Todd Haynes "Carol"
Alejandro Gonzalez Inarritu "The Revenant"
David O. Russell "Joy"
Steven Spielberg "Bridge of Spies"
Quentin Tarantino "The Hateful Eight"
Other Contenders - Tom Hooper "The Danish Girl", Ron Howard "In the Heart of the Sea", George Miller "Mad Max: Fury Road", Ridley Scott "The Martian", David Gordon Green "Our Brand is Crisis", Danny Boyle "Steve Jobs", Sarah Gavron "Suffragette", Scott Cooper "Black Mass", Cary Fukunaga "Beasts of No Nation", Thomas McCarthy "Spotlight", Robert Zemeckis "The Walk", Stephen Frears "The Program", John Crowley "Brooklyn", Denis Villenueve "Sicario", Angelina Jolie "By the Sea", Pete Docter and Ronaldo Del Carmen "Inside Out", Judd Apatow "Trainwreck", Paul Feig "Spy", Alfonso Gomez-Rejon "Me and Earl and the Dying Girl", Bill Pohland "Love & Mercy", Rick Famuyima "Dope", Alex Garland "Ex Machina", Michael Grandage "Genius", Jodie Foster "Money Monster", Paul Weitz "Grandma", J.J. Abrams "Star Wars: Episode VII - The Force Awakens", Peter Sohn "The Good Dinosaur", Oliver Stone "Snowden", Marc Abraham "I Saw the Light", Courtney Hunt "The Whole Truth", James Vanderbilt "Truth", Paolo Sorrentino "Youth", Sean Penn "The Last Face", Justin Kurzel "Macbeth"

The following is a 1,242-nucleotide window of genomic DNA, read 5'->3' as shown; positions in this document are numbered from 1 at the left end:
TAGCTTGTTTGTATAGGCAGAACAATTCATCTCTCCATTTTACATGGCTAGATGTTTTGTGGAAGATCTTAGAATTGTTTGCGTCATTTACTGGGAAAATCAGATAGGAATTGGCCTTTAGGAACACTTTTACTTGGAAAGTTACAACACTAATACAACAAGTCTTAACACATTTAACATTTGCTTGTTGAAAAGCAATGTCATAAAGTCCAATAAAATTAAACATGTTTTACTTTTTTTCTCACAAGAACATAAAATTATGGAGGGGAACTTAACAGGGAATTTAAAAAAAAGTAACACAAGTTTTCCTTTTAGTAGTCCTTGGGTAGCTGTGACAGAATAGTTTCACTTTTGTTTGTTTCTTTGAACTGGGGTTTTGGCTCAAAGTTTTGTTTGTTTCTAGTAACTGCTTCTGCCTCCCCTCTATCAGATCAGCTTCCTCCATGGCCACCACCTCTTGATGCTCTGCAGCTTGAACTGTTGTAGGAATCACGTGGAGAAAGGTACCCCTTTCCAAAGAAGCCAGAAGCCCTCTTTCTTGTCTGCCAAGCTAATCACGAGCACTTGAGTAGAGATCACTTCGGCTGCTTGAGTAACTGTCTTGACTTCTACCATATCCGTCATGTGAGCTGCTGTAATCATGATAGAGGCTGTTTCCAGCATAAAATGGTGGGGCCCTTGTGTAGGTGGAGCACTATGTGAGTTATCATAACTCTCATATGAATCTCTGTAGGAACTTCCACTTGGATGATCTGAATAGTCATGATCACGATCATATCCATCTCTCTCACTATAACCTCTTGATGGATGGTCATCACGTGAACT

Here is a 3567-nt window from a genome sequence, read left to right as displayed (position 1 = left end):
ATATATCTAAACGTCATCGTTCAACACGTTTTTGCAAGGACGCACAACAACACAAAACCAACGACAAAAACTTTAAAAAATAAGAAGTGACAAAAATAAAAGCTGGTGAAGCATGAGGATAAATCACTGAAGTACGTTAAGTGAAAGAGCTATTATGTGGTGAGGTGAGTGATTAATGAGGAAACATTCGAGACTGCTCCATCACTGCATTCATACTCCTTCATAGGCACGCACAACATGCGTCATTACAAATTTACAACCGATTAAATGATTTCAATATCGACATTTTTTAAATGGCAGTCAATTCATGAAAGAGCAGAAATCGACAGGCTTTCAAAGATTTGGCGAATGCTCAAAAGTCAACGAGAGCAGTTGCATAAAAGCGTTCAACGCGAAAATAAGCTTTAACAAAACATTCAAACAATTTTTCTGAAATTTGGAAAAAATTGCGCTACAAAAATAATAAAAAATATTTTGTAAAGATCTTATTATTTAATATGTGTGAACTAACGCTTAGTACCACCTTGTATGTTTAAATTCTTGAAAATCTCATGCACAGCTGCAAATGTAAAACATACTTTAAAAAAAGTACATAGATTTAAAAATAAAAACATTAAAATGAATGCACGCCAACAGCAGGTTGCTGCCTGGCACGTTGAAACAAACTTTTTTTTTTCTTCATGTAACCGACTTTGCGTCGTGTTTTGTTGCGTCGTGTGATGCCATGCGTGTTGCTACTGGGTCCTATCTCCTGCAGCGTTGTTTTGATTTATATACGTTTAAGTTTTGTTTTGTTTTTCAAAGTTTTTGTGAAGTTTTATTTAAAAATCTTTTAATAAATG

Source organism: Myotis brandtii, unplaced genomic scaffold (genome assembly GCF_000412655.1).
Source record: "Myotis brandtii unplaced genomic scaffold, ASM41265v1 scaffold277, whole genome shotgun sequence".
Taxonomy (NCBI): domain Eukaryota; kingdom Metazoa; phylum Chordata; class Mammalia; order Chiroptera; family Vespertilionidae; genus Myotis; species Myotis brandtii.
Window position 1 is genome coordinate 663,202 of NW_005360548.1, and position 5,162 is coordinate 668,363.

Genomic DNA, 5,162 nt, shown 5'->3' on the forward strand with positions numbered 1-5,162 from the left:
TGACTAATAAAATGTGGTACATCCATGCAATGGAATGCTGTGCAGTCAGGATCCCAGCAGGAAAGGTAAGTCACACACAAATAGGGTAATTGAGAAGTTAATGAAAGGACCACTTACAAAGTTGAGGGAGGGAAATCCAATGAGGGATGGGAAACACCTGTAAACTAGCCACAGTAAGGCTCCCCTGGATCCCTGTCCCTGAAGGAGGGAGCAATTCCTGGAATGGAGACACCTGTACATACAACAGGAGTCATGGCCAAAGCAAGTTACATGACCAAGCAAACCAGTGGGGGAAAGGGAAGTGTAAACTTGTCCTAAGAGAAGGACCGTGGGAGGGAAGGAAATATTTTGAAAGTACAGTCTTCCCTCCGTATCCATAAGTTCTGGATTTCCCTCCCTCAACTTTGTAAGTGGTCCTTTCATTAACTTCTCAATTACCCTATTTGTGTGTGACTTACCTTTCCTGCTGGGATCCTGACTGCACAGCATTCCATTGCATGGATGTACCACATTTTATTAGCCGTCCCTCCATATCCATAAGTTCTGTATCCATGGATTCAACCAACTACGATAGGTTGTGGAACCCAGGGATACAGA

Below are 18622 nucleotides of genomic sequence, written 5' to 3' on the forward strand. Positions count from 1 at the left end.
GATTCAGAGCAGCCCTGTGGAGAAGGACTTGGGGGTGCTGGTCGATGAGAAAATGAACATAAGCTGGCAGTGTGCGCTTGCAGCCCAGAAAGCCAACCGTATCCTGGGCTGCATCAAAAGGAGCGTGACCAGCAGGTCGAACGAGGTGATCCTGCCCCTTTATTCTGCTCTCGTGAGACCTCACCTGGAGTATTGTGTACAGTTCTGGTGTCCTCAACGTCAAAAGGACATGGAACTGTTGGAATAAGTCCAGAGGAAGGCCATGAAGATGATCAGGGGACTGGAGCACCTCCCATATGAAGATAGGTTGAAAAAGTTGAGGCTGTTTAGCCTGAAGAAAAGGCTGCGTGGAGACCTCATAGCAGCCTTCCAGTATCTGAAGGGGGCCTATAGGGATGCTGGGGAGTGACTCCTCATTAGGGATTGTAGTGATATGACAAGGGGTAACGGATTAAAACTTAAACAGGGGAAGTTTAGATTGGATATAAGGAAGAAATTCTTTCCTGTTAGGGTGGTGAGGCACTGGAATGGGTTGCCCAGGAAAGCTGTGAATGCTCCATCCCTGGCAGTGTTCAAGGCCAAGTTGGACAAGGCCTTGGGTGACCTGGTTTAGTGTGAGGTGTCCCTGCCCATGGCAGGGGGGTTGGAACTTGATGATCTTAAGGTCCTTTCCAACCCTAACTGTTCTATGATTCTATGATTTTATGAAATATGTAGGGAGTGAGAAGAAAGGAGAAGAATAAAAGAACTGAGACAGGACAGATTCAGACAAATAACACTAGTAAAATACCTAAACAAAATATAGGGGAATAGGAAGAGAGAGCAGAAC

Commentary - It is funny how some races can change dramatically, yet some say the same. My top five has not changed since my early predictions, and unless something either dive bombs or rises meterorically at the fall festivals trio (Venice, Telluride, and Toronto), I don't see this lineup changing very soon. Todd Haynes is the only known entity at this point, and after years of quality work, Carol might be the first film that earns him a directing nomination. The other four are based on recent work, and their total careers. Alejandro Gonzalez Inarritu just won for Birdman, and the initial footage of The Revenant looks strong. David O. Russell now has three nominations in a row, and with that kind of streak, the Academy might finally give him the win, if Joy continues his streak of great films. Steven Spielberg is always a threat, and Bridge of Spies looks right up his alley. Finally, Tarantino would have been nominated for Django had Weinstein not bungled the initial release. It caught up in a lot of categories, but it probably needed more time for that tough director race. Either way, the Academy voters, after years of ignoring him (post Pulp Fiction), seem to finally being the insanity of Tarantino's brilliance, and The Hateful Eight looks like another hit. So that's it right? Of course not. Ridley Scott has The Martian, Tom Hooper has The Danish Girl, Ron Howard - In the Heart of the Sea, Danny Boyle - Steve Jobs, Steven Frears - The Program, Oliver Stone - Snowden, and Robert Zemeckis - The Walk. All previous nominees or winners, and all respected directors with great track records. Then there are those looking for their first nomination, something that always seems to occur. Thomas McCarthy has a great cast and a timely subject in Spotlight. David Gorden Green, the same, with Our Brand is Crisis. Cary Fukunaga could benefit from Netflix's crazy campaigns, John Crowley has a Sundance hit, Alfonso Gomez-Rejon a feel good hit, and Judd Apatow/Paul Feig, yet more successful blockbuster comedies. Then there is Scott Cooper, Sarah Gavron, Denis Villenuece, Angelina Jolie (on the directors side), Alex Garland, Justin Kurzel, Bill Pohland, Michael Grandage, Jodie Foster (another directing first potential), and Marc Abraham. Then there are big guys like the Pixar folks, J.J. Abrams bringing Star Wars to life once again, and of course the great George Miller, who not only deserves a nod for Fury Road, but for a stellar Hollywood career, and for taking an old concept and finally getting it just right. If there is justice in this world, he will not be forgotten come January.